By Lisa A. Eramo
Attention pediatricians: The transition to ICD-10 could have a particularly significant impact on your practice’s bottom line, according to new research conducted by the University of Illinois at Chicago.
Using a web-based tool developed at the university, researchers analyzed 2010 Illinois Medicaid data to discover that 26% percent of pediatric ICD-9-CM codes have convoluted mapping to ICD-10-CM. This means that converting these codes to the new coding system is either complex or difficult, oftentimes demanding documentation specificity.
In a specialty that already has a low financial margin, ensuring thorough documentation practices will be critical, says Jackie Stack, CPC, CPB, CPC-I, CEMC, CFPC, CIMC, CPEDC, director of ICD-10 training and education at the American Academy of Professional Coders. Many of the diagnoses that pediatricians report frequently are now much more specific. If pediatricians continue to document as they do today, these diagnoses will map to unspecified codes in ICD-10 that payers may not reimburse.
Stack says pediatricians should focus on these diagnoses that will require additional documentation in ICD-10-CM:
In ICD-10-CM, documentation of ‘asthma’ is not sufficient. Instead, pediatricians must specify the type of asthma (i.e., mild intermittent, mild persistent, moderate persistent, severe persistent, or other) as well as whether the asthma is uncomplicated, with exacerbation, or with status asthmaticus. An additional code is necessary to denote the cause of the asthma (e.g., exposure to environmental tobacco smoke, history of tobacco use, or occupational exposure to environmental tobacco smoke).
The National Heart Lung and Blood Institute publishes guidelines regarding the classification of asthma and clinical criteria. See p. 5 of the Asthma Care Quick Reference Guide, and be sure to stick to these definitions.
Otitis media (H65.- to H67.-)
In ICD-10-CM, documentation of ‘otitis media’ is not sufficient. Instead, pediatricians must specify the type of otitis media (e.g., serous, sanguinous, suppurative, allergic, mucoid), the severity (i.e., acute, chronic, subacute, or recurrent), and laterality (i.e., left, right, or bilateral). Additional codes must be assigned to denote the presence of any associated perforated tympanic membrane as well as any environmental factors (e.g., tobacco use, tobacco dependence, or history of tobacco use).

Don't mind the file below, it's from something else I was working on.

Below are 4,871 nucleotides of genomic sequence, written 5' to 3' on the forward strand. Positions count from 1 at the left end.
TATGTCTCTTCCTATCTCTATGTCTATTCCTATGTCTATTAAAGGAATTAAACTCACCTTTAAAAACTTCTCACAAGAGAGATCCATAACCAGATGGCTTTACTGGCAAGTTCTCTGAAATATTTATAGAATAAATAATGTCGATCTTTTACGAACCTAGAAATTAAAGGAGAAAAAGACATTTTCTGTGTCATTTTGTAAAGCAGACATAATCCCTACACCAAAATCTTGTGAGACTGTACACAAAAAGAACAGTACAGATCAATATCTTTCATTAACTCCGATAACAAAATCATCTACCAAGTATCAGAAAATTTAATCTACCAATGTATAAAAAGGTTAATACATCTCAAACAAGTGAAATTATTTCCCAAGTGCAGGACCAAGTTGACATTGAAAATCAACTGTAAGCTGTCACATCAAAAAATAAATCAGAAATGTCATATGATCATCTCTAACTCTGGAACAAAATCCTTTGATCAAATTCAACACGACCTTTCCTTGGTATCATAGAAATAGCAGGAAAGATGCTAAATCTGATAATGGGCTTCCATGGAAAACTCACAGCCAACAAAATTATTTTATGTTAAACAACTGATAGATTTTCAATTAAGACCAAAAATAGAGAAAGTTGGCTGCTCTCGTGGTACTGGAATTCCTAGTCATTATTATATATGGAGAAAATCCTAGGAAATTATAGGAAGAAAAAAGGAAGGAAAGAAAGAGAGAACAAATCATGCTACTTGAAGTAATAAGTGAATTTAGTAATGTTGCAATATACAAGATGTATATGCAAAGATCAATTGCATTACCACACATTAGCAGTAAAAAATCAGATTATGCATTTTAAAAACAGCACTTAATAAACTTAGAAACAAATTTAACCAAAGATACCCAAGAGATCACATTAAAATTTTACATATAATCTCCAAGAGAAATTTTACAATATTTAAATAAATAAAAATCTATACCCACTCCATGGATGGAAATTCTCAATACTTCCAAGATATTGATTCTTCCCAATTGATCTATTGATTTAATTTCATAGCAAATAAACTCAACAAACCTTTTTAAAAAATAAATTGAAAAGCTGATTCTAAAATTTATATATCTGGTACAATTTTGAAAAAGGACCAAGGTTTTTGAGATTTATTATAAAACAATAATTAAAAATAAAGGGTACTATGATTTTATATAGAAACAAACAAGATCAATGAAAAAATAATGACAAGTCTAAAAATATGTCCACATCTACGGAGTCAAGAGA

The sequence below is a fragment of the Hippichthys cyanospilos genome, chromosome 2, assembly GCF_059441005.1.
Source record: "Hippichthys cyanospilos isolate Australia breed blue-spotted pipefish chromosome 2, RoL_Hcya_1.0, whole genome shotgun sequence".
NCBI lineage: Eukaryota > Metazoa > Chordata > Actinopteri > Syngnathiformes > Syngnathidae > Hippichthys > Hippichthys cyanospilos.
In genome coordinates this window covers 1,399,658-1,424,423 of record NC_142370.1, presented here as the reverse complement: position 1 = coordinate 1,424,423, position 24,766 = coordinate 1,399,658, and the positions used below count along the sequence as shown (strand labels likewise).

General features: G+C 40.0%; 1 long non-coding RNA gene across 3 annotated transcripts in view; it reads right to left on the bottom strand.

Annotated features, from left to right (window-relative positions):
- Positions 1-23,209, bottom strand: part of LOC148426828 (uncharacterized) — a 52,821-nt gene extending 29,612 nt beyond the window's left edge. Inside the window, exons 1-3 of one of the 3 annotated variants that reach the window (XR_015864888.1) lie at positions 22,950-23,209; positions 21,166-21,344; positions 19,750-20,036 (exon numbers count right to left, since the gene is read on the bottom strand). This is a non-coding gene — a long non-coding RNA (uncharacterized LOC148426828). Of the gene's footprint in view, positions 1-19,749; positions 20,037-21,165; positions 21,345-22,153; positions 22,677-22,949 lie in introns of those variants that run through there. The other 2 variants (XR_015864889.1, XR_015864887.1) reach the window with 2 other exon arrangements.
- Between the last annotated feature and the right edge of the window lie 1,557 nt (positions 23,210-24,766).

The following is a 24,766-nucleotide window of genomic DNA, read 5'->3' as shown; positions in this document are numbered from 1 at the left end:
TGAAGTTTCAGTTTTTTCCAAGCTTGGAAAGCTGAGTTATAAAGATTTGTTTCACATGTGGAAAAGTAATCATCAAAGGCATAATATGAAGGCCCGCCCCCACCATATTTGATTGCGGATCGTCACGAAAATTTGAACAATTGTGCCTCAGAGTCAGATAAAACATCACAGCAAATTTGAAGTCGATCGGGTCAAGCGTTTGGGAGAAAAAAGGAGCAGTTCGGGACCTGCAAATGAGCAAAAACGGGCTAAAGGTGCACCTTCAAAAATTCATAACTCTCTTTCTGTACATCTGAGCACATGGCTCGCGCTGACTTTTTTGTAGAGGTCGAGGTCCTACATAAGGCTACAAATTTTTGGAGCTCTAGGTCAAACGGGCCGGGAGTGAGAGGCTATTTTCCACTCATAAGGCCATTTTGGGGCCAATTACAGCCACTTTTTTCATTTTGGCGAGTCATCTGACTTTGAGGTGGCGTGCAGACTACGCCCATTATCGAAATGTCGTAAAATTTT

Well-child exam (Z00.11- and Z00.12-)
ICD-9-CM includes one code for a well-child exam (V20.2 or V20.3x, depending on the child’s age). ICD-10-CM provides more options because it also distinguishes between ‘with abnormal findings’ and ‘without abnormal findings.’ Be sure to document the specific abnormal finding, when present.
The distinction between ‘with’ and ‘without’ abnormal findings could benefit pediatric practices because it may bolster support for providers to be able to separately bill for an evaluation and management service. For example, if during a well-child exam, a provider uncovers, evaluates, and treats an ear infection, he or she may be able to bill for the well-child check with abnormal findings as well an office visit with a modifier -25. Physicians should clearly document the treatment and evaluation of any abnormal findings that they discover. Stack also cautions providers to check with their insurance carriers before implementing this process.
Encounter for immunization (Z23). In ICD-9-CM, each immunization procedure code required a corresponding diagnosis code indicating the purpose for the immunization. In ICD-10-CM, pediatricians simply report Z23 with each immunization. This simplifies the process and creates less work.